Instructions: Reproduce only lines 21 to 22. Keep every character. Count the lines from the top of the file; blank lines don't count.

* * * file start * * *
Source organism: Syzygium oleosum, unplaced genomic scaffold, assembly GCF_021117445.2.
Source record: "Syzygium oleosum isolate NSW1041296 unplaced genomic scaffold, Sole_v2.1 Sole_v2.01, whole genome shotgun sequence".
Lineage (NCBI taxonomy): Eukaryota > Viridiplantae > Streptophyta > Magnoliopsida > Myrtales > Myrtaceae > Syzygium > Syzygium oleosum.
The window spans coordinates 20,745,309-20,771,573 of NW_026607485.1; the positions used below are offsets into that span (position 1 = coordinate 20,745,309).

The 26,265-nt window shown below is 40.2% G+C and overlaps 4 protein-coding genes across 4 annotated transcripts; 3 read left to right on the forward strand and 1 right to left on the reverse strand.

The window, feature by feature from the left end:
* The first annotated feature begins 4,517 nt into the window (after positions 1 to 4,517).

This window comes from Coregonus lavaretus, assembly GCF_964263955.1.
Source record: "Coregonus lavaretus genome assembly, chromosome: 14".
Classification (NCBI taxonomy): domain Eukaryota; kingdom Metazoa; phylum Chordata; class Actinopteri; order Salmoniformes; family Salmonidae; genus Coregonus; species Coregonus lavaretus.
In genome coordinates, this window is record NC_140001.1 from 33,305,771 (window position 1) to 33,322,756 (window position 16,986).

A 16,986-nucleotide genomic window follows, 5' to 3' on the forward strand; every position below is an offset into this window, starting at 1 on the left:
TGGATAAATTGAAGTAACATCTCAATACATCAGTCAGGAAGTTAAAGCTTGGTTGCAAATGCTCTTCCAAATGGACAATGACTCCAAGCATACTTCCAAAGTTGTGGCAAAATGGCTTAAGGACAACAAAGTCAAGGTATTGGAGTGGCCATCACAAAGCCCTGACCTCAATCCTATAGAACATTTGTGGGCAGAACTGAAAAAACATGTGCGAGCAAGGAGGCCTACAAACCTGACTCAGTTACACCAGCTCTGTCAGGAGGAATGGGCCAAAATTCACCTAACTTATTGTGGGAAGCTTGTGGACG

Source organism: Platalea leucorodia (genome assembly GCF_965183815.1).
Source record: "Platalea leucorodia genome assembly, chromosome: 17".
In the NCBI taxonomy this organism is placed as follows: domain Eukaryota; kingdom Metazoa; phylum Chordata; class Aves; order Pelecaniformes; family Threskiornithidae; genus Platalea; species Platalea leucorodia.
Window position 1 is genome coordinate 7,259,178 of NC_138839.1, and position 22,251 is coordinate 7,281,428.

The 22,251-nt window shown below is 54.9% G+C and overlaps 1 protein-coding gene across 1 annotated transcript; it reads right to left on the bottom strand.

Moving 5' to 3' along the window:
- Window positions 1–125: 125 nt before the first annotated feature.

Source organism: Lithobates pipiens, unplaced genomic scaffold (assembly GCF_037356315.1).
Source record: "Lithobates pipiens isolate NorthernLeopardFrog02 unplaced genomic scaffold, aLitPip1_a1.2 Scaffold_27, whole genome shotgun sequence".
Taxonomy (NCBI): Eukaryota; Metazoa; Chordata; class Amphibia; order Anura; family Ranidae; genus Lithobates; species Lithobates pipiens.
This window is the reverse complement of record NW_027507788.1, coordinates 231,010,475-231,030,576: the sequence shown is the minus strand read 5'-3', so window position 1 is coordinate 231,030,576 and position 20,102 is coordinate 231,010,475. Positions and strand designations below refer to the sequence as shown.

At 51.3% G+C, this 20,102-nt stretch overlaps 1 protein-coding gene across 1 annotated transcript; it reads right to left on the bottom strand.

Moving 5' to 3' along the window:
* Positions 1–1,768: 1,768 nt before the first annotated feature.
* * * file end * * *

Source organism: Lithobates pipiens, unplaced genomic scaffold (assembly GCF_037356315.1).
Source record: "Lithobates pipiens isolate NorthernLeopardFrog02 unplaced genomic scaffold, aLitPip1_a1.2 Scaffold_27, whole genome shotgun sequence".